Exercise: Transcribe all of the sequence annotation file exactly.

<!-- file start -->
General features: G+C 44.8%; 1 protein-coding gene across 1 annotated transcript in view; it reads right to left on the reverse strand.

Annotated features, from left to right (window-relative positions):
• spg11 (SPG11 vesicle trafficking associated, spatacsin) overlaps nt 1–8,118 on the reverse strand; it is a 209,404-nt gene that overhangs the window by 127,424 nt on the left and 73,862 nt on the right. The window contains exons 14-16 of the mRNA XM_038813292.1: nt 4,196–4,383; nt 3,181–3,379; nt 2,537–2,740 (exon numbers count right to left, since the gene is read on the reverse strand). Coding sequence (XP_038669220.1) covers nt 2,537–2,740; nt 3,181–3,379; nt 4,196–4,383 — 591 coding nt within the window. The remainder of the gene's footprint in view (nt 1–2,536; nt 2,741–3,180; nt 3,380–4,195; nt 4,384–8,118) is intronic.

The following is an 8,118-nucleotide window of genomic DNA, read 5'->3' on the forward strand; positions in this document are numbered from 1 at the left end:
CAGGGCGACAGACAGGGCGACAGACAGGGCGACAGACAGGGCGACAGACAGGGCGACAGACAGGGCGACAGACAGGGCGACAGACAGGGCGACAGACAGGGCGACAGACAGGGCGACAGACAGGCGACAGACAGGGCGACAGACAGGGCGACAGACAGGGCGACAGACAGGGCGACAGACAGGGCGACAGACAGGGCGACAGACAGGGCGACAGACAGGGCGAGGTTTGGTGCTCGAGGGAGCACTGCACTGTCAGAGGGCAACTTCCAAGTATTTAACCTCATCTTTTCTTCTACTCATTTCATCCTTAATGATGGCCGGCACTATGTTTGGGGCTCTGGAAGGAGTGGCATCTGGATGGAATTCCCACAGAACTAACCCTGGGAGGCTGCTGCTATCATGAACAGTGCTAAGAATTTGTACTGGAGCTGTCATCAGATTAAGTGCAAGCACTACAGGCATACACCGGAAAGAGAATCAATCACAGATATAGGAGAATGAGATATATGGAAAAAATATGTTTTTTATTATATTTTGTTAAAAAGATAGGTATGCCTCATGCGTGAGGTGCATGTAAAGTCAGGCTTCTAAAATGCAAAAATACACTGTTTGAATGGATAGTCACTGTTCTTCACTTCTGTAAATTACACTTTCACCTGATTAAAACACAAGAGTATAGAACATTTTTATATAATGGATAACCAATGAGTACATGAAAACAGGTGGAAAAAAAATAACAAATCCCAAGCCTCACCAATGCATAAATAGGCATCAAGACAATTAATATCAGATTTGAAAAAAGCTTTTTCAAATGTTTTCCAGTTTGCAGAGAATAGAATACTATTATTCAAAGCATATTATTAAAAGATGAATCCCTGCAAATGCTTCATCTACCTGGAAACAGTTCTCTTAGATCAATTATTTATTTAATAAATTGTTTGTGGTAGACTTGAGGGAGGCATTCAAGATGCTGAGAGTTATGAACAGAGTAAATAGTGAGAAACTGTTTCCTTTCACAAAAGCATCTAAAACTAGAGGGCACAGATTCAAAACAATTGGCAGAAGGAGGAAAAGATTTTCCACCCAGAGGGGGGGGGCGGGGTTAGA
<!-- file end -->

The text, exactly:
General features: G+C 44.8%; 1 protein-coding gene across 1 annotated transcript in view; it reads right to left on the reverse strand.

Annotated features, from left to right (window-relative positions):
• spg11 (SPG11 vesicle trafficking associated, spatacsin) overlaps nt 1–8,118 on the reverse strand; it is a 209,404-nt gene that overhangs the window by 127,424 nt on the left and 73,862 nt on the right. The window contains exons 14-16 of the mRNA XM_038813292.1: nt 4,196–4,383; nt 3,181–3,379; nt 2,537–2,740 (exon numbers count right to left, since the gene is read on the reverse strand). Coding sequence (XP_038669220.1) covers nt 2,537–2,740; nt 3,181–3,379; nt 4,196–4,383 — 591 coding nt within the window. The remainder of the gene's footprint in view (nt 1–2,536; nt 2,741–3,180; nt 3,380–4,195; nt 4,384–8,118) is intronic.

The following is an 8,118-nucleotide window of genomic DNA, read 5'->3' on the forward strand; positions in this document are numbered from 1 at the left end:
CAGGGCGACAGACAGGGCGACAGACAGGGCGACAGACAGGGCGACAGACAGGGCGACAGACAGGGCGACAGACAGGGCGACAGACAGGGCGACAGACAGGGCGACAGACAGGGCGACAGACAGGCGACAGACAGGGCGACAGACAGGGCGACAGACAGGGCGACAGACAGGGCGACAGACAGGGCGACAGACAGGGCGACAGACAGGGCGACAGACAGGGCGAGGTTTGGTGCTCGAGGGAGCACTGCACTGTCAGAGGGCAACTTCCAAGTATTTAACCTCATCTTTTCTTCTACTCATTTCATCCTTAATGATGGCCGGCACTATGTTTGGGGCTCTGGAAGGAGTGGCATCTGGATGGAATTCCCACAGAACTAACCCTGGGAGGCTGCTGCTATCATGAACAGTGCTAAGAATTTGTACTGGAGCTGTCATCAGATTAAGTGCAAGCACTACAGGCATACACCGGAAAGAGAATCAATCACAGATATAGGAGAATGAGATATATGGAAAAAATATGTTTTTTATTATATTTTGTTAAAAAGATAGGTATGCCTCATGCGTGAGGTGCATGTAAAGTCAGGCTTCTAAAATGCAAAAATACACTGTTTGAATGGATAGTCACTGTTCTTCACTTCTGTAAATTACACTTTCACCTGATTAAAACACAAGAGTATAGAACATTTTTATATAATGGATAACCAATGAGTACATGAAAACAGGTGGAAAAAAAATAACAAATCCCAAGCCTCACCAATGCATAAATAGGCATCAAGACAATTAATATCAGATTTGAAAAAAGCTTTTTCAAATGTTTTCCAGTTTGCAGAGAATAGAATACTATTATTCAAAGCATATTATTAAAAGATGAATCCCTGCAAATGCTTCATCTACCTGGAAACAGTTCTCTTAGATCAATTATTTATTTAATAAATTGTTTGTGGTAGACTTGAGGGAGGCATTCAAGATGCTGAGAGTTATGAACAGAGTAAATAGTGAGAAACTGTTTCCTTTCACAAAAGCATCTAAAACTAGAGGGCACAGATTCAAAACAATTGGCAGAAGGAGGAAAAGATTTTCCACCCAGAGGGGGGGGGCGGGGTTAGA